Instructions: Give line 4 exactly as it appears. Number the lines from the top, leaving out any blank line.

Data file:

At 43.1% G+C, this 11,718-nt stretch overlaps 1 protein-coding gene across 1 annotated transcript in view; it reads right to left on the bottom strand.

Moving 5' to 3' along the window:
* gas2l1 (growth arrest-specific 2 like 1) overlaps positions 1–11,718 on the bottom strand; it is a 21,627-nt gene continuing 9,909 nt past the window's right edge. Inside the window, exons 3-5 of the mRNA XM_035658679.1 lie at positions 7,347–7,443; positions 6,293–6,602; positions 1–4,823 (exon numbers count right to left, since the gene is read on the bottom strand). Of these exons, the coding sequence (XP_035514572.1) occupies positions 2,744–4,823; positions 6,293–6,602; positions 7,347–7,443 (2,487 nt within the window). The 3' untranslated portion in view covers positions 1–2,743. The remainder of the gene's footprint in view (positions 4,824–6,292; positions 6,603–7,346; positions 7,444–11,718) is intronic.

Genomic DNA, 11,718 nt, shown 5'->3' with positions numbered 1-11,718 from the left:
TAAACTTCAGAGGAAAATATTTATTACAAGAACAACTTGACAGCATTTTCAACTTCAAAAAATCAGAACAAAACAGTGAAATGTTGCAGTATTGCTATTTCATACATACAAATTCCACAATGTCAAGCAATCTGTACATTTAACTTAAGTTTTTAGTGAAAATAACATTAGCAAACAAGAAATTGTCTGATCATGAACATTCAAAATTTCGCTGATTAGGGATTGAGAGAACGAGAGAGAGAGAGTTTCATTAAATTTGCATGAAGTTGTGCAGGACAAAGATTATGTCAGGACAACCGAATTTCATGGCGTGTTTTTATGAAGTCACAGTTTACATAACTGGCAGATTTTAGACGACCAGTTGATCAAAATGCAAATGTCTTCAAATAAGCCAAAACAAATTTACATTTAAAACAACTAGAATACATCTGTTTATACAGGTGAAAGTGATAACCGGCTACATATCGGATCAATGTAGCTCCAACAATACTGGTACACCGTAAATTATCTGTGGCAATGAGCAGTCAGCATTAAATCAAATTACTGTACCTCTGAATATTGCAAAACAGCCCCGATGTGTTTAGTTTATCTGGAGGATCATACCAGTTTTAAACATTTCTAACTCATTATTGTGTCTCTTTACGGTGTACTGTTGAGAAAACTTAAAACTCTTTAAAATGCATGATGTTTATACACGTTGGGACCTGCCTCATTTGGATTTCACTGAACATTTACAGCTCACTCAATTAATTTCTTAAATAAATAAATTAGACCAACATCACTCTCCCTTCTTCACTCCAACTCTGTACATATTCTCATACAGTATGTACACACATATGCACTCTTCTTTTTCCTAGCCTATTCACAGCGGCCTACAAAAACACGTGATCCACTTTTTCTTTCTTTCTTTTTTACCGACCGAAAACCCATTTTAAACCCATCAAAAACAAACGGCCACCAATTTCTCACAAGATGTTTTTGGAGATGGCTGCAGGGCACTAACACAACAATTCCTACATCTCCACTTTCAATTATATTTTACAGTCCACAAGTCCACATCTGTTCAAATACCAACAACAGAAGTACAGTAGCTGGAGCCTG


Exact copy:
Genomic DNA, 11,718 nt, shown 5'->3' with positions numbered 1-11,718 from the left: